As we sit in the middle of the transfer window, tumbleweed crossing the corridor outside Dick Law’s office and moths making a home under his telephone receiver, arguing about how many millions of pounds are available for the manager to spend, we need to pass the time somehow. I have passed some time considering the question of whether Arsene Wenger over-achieves or not.
Some say he does, some say he doesn’t. In my not so humble opinion the answer is (as so often) somewhere in the middle. For the purposes of this, I’m not going to add in complications such as whether all available money is spent, I’ll just look at what is spent and what success it’s brought. Arsene is in sole charge of wages for playing staff and, since David Dein left, how much players will be bought for. There is slightly less control over how much they get sold for, but ultimately Arsene decides who he wants in his squad, and therefore who gets sold.
‘Spending’ is both transfers and wages. There is a well-known and oft-quoted correlation between wages and league places, but in my opinion a better one between total spend and league position. (7amkickoff did a big piece on this a while ago.) Where AW scores over most other managers is in keeping net transfer spend down.
For the first few years of his tenure, Arsenal were the second or third largest spenders in English football, behind the Salford Megastore and about level with the once-mighty Scousers. A combination of factors meant that the Gunners’ net transfer spend was low: AW had a knack of buying and developing young players at the time, and managed to sell the few stars who wanted to leave for vastly more than he paid for them. Others came and went for relative peanuts, but there were enough big sales to keep the net figure low. In some cases profits arose from excellent talent spotting, in others such as Overmars it was taking a risk on an injury-prone player and getting perhaps little bit lucky. For several seasons Arsene’s gambles to success ratio was very high (or is it success to gambles? Either way he did well). Luck, skill, divine intervention – whatever it was, it worked. And we finished in the top two, and sometimes first, for eight years straight without total spending being the highest, so that could fairly be said to be overachieving. It may only have been overachieving by one place, but it was the most important place. (Obviously if you’re the second biggest spender you can only ever overachieve by one place, which sets a bit of a limit on any graph you want to draw! It’s quite possible that in this period you could have theoretically limited Arsene to, say, the tenth highest spending and some years he might have overachieved by eight places. We’ll never know.)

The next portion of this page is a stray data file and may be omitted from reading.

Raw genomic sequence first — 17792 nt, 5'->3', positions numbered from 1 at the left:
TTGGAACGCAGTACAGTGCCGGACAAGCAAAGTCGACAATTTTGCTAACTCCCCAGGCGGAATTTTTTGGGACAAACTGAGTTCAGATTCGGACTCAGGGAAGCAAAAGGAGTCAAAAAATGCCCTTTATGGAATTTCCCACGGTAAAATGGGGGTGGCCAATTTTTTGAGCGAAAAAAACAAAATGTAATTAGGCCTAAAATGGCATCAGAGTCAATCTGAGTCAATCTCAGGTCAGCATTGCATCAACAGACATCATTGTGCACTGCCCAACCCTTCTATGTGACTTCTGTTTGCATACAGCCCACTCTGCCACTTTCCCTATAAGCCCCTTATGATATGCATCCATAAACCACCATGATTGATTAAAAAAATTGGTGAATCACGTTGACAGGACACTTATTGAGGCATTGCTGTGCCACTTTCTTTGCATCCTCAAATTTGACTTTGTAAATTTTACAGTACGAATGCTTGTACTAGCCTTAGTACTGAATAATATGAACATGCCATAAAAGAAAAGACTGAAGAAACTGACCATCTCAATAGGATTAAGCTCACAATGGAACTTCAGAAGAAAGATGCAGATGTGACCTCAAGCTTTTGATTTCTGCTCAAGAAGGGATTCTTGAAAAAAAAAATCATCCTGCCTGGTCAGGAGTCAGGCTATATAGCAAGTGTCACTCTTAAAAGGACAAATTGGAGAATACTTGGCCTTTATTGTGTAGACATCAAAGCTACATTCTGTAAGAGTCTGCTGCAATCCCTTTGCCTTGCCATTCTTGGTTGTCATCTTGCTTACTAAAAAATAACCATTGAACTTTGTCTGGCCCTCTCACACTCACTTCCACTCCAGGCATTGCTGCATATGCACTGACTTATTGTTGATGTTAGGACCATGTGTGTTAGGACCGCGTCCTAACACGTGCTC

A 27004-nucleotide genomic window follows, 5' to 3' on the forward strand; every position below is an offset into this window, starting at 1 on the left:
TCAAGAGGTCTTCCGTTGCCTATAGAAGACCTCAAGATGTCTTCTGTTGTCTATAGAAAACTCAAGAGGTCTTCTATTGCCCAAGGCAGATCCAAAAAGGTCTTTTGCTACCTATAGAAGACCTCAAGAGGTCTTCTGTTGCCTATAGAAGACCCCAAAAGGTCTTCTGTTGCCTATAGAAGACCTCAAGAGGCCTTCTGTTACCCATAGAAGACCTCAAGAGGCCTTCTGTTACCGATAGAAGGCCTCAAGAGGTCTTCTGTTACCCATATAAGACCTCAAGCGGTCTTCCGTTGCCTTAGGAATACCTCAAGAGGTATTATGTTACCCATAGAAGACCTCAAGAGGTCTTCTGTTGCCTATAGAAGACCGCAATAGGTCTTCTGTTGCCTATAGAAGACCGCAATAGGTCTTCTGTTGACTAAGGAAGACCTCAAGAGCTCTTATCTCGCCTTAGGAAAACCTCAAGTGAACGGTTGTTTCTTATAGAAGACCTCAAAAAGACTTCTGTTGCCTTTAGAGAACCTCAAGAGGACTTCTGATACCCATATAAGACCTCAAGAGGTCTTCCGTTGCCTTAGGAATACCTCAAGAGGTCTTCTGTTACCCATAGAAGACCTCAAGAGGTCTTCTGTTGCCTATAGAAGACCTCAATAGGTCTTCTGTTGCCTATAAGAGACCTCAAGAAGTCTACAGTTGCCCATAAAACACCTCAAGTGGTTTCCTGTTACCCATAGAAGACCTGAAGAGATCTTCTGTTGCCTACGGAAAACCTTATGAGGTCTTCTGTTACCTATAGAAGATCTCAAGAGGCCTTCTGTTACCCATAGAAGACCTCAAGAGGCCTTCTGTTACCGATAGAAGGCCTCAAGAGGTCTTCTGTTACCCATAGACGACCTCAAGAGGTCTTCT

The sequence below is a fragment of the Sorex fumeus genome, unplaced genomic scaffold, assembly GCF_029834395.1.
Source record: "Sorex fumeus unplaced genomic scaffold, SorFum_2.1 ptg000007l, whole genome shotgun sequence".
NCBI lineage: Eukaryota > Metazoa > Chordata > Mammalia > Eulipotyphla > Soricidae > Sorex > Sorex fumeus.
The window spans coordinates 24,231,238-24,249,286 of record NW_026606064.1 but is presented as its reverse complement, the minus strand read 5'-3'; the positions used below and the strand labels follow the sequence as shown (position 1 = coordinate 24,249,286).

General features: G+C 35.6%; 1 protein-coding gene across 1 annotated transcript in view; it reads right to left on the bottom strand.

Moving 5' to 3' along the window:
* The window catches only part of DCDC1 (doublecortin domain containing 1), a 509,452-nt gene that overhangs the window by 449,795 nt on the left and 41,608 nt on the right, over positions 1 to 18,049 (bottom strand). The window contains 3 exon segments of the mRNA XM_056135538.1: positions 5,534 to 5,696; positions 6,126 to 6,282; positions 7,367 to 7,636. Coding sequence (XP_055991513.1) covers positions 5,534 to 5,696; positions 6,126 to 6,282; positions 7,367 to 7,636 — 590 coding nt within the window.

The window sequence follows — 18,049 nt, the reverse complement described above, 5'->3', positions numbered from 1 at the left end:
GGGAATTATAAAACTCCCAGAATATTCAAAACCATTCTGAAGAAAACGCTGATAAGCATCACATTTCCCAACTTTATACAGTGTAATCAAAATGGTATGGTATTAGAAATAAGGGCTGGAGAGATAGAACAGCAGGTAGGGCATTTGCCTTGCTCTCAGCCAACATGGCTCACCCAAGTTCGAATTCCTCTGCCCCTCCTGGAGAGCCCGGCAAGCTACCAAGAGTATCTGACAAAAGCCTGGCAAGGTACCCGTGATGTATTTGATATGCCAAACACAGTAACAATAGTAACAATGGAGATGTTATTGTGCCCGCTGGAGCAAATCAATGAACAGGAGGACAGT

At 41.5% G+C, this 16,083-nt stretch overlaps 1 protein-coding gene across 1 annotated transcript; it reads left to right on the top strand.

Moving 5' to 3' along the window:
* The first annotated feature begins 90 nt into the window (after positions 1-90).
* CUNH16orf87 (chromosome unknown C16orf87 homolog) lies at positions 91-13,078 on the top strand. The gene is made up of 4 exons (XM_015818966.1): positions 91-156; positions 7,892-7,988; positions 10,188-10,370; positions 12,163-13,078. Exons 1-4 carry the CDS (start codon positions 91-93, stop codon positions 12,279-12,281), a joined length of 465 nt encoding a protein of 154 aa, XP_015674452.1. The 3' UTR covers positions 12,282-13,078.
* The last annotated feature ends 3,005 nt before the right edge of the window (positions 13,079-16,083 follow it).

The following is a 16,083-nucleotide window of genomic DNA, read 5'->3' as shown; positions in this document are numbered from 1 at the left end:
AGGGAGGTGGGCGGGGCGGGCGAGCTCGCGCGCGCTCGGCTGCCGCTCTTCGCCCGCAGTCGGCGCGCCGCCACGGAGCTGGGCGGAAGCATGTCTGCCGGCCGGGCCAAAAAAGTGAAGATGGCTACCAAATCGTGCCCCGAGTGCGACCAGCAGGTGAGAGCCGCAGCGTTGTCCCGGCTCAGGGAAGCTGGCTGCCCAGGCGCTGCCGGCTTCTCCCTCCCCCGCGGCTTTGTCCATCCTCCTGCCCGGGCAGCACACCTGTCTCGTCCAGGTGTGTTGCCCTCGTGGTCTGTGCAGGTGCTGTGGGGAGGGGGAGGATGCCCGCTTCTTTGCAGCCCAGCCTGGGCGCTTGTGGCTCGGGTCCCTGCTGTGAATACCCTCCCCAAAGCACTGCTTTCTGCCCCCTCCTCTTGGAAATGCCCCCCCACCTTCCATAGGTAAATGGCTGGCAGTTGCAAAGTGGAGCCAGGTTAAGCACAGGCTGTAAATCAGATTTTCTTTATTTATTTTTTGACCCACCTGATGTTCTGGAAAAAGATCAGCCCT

Since 2005, the period of fallow years that Joseph warned us of so vividly in his Biblical dream, what has changed? Firstly, Arsenal’s position in the League has changed from first or second to third or fourth, and the FA Cup (the other thing we had got used to winning) has proved more elusive.
In the transfer market not very much has changed. Arsenal still sell star players for more than they bought them. The difference is that we don’t have replacements coming through who are as good or better, so the squad and team have got gradually weaker. But net transfer spend has still stayed in the range that made Stan Kroenke think “I’ll have some of that, sunshine.”